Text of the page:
Thailand is a country filled with contrasting beauty. From beautiful beaches to Bangkok’s bustling shopping on Khao San Road, but few visitors have ventured off the beaten trail to the rural areas of Northeastern Thailand. In the northeast, fondly called Isaan, rice paddies are abundant and water buffalo graze freely. The region sits along the Mekong River, the border with Laos. This peaceful landscape reflects the Isaan people’s mindset and way of life which can be summed in a common phrase used in any situation “mai bpen rai,” don’t worry. The Isaan region, with its Lao, Vietnamese, and Cambodian influences is a melting pot of Southeast Asian cultures and languages, though Thai is the official language and spoken as the language of instruction in schools. Because of its remote location, students in the Isaan area have a disadvantage competing with more privileged students in the cities for enrollment in universities or for jobs.


The goal of this program is to give students at these schools a chance to compete with students at more privileged schools for a chance at a better future. Nakhon Phanom, being about as far from Bangkok as possible without crossing into Laos, is one of the poorest areas of the country. With an economy revolving around mainly agriculture, there is little incentive for students to complete their education before going to work in the fields. In our Thailand program, volunteers serve in Northeastern Thailand with primary or secondary school students, focusing on English language education. Volunteers give these students a chance to interact with foreigners and introduce different cultures in the classroom.

My most memorable experiences have been getting to know the people here and becoming a part of their lives. I have learned so much about their culture, lifestyle, and beliefs through building relationships with people here. The people in my village have been more friendly and welcoming towards me than I had ever anticipated.
- Thailand Volunteer, 2012


Classroom life in Thailand varies greatly between schools. You may find yourself teaching the majority of your school’s students over the course of a week. Two or three classes a week with each grade level is a normal schedule, averaging about 12 to 16 classes total. Some schools have a specific textbook and others ask you to create your own curriculum. Some have a set classroom for teachers and others requiring you to move between classrooms each period. Even the number of students in a class varies with normal class sizes ranging from anywhere as little as five to as much as 35. 

While each individual school is quite consistent, placements shape the Thailand experience far more than most other WorldTeach programs. You also have the chance to engage in extracurricular activities in and outside of your classrooms. You can follow the footsteps of many and lead an English club or another optional class with more freedom to teach about subjects you and your students find interesting, such as English songs and dances. 

If you have older students, you may start a drama club while elementary teachers may focus on art projects from English words. In the community you will find many adults with the desire to learn English as well as many secondary projects working with Senior citizens or planting gardens.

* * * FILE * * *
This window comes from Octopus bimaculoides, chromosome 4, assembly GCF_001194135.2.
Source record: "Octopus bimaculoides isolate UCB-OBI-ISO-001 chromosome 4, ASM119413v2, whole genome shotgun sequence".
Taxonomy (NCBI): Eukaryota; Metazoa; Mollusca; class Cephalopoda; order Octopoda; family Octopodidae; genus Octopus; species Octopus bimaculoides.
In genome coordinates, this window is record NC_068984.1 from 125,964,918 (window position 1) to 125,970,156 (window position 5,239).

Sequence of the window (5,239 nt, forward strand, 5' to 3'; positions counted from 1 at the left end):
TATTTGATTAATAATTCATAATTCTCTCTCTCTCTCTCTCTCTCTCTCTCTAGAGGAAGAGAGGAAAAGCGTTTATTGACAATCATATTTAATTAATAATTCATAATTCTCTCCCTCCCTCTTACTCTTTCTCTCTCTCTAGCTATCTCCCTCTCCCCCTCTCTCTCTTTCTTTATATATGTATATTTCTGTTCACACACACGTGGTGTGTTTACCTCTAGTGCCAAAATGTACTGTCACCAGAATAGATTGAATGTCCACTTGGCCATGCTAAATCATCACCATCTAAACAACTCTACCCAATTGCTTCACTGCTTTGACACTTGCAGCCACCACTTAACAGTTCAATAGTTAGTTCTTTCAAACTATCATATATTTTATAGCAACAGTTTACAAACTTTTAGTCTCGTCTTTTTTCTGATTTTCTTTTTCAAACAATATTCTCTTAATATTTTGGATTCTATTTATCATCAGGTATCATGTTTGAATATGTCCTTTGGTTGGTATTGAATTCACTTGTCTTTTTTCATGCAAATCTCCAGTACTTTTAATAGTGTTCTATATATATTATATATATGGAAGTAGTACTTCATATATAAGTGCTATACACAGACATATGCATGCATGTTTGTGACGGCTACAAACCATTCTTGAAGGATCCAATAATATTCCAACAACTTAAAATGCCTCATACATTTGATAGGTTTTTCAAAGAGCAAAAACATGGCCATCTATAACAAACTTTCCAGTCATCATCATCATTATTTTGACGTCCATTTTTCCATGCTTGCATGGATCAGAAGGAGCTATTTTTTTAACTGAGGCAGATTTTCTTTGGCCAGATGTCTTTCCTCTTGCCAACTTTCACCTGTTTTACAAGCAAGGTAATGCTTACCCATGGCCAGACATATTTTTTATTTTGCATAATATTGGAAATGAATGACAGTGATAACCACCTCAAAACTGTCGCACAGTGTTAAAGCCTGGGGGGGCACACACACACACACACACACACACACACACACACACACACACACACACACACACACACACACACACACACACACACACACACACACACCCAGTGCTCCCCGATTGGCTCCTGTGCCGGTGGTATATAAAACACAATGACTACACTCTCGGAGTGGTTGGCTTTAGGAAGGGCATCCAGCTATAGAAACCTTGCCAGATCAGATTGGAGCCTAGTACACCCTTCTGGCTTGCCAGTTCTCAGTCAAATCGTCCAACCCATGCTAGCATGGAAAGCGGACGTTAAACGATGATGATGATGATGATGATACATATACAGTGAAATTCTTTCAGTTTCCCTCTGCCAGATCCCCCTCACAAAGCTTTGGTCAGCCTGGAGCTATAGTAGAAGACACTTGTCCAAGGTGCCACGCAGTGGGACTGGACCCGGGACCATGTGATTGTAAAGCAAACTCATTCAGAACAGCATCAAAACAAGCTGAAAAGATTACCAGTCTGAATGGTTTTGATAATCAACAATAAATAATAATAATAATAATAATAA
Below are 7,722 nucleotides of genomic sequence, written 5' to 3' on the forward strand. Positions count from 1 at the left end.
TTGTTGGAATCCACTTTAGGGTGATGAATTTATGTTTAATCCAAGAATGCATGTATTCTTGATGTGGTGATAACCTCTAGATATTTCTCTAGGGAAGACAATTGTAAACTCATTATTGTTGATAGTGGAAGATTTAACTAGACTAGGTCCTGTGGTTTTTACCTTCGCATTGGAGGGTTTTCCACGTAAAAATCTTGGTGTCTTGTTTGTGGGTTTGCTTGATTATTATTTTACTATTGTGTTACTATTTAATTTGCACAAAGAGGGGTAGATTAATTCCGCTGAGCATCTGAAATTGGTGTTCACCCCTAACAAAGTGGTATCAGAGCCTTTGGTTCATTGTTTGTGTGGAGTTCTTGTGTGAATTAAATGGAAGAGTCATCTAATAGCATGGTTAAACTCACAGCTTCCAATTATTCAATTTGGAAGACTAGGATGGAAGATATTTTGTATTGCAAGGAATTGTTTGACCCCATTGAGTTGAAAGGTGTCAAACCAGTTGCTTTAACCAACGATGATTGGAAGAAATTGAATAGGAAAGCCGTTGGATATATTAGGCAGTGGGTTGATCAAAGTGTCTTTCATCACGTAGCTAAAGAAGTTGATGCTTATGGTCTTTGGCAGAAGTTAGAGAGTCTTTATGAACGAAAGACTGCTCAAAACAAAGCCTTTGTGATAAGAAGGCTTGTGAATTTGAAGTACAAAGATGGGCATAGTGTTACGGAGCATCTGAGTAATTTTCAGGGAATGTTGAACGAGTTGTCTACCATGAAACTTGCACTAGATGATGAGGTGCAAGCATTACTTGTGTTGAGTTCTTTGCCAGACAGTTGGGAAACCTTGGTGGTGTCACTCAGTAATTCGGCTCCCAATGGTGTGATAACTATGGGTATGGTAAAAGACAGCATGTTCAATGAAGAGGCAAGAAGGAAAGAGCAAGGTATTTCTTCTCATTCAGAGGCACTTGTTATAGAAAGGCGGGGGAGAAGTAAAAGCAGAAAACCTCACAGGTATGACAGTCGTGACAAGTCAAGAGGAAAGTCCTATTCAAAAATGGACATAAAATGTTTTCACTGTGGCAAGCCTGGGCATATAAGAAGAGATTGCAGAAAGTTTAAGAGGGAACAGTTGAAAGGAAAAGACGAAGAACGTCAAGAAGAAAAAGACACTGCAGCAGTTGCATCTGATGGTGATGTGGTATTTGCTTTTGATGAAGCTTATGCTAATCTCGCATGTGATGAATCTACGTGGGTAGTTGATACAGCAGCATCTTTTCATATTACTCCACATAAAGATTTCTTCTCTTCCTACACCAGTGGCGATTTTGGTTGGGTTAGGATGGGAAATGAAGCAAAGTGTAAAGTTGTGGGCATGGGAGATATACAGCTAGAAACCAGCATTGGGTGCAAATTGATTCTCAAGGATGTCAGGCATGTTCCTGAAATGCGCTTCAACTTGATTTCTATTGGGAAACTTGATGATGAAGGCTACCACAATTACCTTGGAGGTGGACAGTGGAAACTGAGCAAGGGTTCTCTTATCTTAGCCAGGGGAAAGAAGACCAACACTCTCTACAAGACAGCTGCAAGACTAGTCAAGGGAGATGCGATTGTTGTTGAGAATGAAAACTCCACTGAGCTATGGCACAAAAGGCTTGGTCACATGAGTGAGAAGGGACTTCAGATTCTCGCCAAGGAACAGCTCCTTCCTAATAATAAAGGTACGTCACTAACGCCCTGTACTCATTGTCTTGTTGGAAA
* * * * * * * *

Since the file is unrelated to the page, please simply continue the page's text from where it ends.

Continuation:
You are provided housing during your time in the program. For the first two months you will live with a host family to learn more Thai and integrate into your community. After the initial months, you can choose to continue with your host family or live independently. Independent housing ranges from teacher housing on the school grounds to apartments nearby. Regardless of the type of housing, living in rural Thailand is rustic to say the least. Bucket showers are the norm in Thailand, and many houses have a porch with a burner as the kitchen. Internet is usually available but some sites will not have access. You will have a room to yourself, but local people do not think anyone should live alone, so you likely will have many families inviting you to their homes and teachers asking to share meals with you.

The volunteer contribution to the Thailand Isaan Year program is $5,490. This amount in conjunction with local partner funding goes towards:

  • Pre-departure preparation and visa assistance if necessary plus visa fee*
  • Monthly housing stipend
  • Monthly living stipend
  • Supplemental overseas health and emergency evacuation insurance
  • Comprehensive orientation, mid-service, and end of service training conferences
  • 24-hour in-country field staff support
  • WorldTeach’s quality teaching support
  • Alumni services and networking 

*Visa fee of up to $160 USD for regular processing of Thailand Non Immigrant Visa

Many volunteers are able to successfully fundraise all or a significant portion of their program expenses. Please refer to our fundraising page for more information about fundraising possibilities.

Volunteers in the Thailand Isaan Year program must:

  • Be a native-level English speaker
  • Have a bachelor’s degree by the time of the program’s departure
  • Be between the ages of 21 and 54
  • Be highly flexible, mature, and have a genuine interest in teaching